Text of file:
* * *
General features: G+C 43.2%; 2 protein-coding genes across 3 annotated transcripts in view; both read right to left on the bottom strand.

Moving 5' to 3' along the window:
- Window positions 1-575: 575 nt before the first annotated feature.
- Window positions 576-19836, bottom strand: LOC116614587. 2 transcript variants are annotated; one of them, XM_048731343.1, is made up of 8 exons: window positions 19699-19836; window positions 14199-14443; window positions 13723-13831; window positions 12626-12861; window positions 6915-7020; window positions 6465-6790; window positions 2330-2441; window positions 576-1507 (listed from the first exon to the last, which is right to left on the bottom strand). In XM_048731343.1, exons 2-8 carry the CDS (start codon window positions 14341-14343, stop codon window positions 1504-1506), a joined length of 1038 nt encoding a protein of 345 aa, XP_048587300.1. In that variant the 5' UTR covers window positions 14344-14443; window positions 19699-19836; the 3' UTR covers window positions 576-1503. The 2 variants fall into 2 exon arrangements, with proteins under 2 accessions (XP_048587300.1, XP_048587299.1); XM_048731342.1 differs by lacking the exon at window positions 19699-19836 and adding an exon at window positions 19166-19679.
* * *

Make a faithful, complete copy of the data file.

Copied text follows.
General features: G+C 43.2%; 2 protein-coding genes across 3 annotated transcripts in view; both read right to left on the bottom strand.

Moving 5' to 3' along the window:
- Window positions 1-575: 575 nt before the first annotated feature.
- Window positions 576-19836, bottom strand: LOC116614587. 2 transcript variants are annotated; one of them, XM_048731343.1, is made up of 8 exons: window positions 19699-19836; window positions 14199-14443; window positions 13723-13831; window positions 12626-12861; window positions 6915-7020; window positions 6465-6790; window positions 2330-2441; window positions 576-1507 (listed from the first exon to the last, which is right to left on the bottom strand). In XM_048731343.1, exons 2-8 carry the CDS (start codon window positions 14341-14343, stop codon window positions 1504-1506), a joined length of 1038 nt encoding a protein of 345 aa, XP_048587300.1. In that variant the 5' UTR covers window positions 14344-14443; window positions 19699-19836; the 3' UTR covers window positions 576-1503. The 2 variants fall into 2 exon arrangements, with proteins under 2 accessions (XP_048587300.1, XP_048587299.1); XM_048731342.1 differs by lacking the exon at window positions 19699-19836 and adding an exon at window positions 19166-19679.